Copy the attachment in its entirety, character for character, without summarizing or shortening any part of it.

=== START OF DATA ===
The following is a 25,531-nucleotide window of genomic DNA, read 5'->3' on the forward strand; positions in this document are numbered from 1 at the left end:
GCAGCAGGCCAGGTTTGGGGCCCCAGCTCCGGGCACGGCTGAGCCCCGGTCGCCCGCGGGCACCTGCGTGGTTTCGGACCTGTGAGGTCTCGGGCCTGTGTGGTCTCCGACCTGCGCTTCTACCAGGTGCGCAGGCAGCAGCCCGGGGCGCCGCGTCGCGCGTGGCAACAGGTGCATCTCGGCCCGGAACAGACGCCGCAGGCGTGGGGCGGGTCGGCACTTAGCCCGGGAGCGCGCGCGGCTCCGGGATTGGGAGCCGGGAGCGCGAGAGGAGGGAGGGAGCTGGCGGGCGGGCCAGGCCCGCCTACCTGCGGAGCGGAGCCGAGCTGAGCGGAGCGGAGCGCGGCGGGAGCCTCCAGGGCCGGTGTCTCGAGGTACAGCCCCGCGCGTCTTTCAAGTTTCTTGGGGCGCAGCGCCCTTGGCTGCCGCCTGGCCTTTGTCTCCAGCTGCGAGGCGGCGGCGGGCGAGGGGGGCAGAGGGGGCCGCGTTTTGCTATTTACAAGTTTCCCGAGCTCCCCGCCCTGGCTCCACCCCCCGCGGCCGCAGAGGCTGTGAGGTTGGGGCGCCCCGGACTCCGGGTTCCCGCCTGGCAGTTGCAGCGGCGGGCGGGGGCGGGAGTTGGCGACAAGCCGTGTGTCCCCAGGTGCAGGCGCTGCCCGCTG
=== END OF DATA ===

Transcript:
The following is a 25,531-nucleotide window of genomic DNA, read 5'->3' on the forward strand; positions in this document are numbered from 1 at the left end:
GCAGCAGGCCAGGTTTGGGGCCCCAGCTCCGGGCACGGCTGAGCCCCGGTCGCCCGCGGGCACCTGCGTGGTTTCGGACCTGTGAGGTCTCGGGCCTGTGTGGTCTCCGACCTGCGCTTCTACCAGGTGCGCAGGCAGCAGCCCGGGGCGCCGCGTCGCGCGTGGCAACAGGTGCATCTCGGCCCGGAACAGACGCCGCAGGCGTGGGGCGGGTCGGCACTTAGCCCGGGAGCGCGCGCGGCTCCGGGATTGGGAGCCGGGAGCGCGAGAGGAGGGAGGGAGCTGGCGGGCGGGCCAGGCCCGCCTACCTGCGGAGCGGAGCCGAGCTGAGCGGAGCGGAGCGCGGCGGGAGCCTCCAGGGCCGGTGTCTCGAGGTACAGCCCCGCGCGTCTTTCAAGTTTCTTGGGGCGCAGCGCCCTTGGCTGCCGCCTGGCCTTTGTCTCCAGCTGCGAGGCGGCGGCGGGCGAGGGGGGCAGAGGGGGCCGCGTTTTGCTATTTACAAGTTTCCCGAGCTCCCCGCCCTGGCTCCACCCCCCGCGGCCGCAGAGGCTGTGAGGTTGGGGCGCCCCGGACTCCGGGTTCCCGCCTGGCAGTTGCAGCGGCGGGCGGGGGCGGGAGTTGGCGACAAGCCGTGTGTCCCCAGGTGCAGGCGCTGCCCGCTG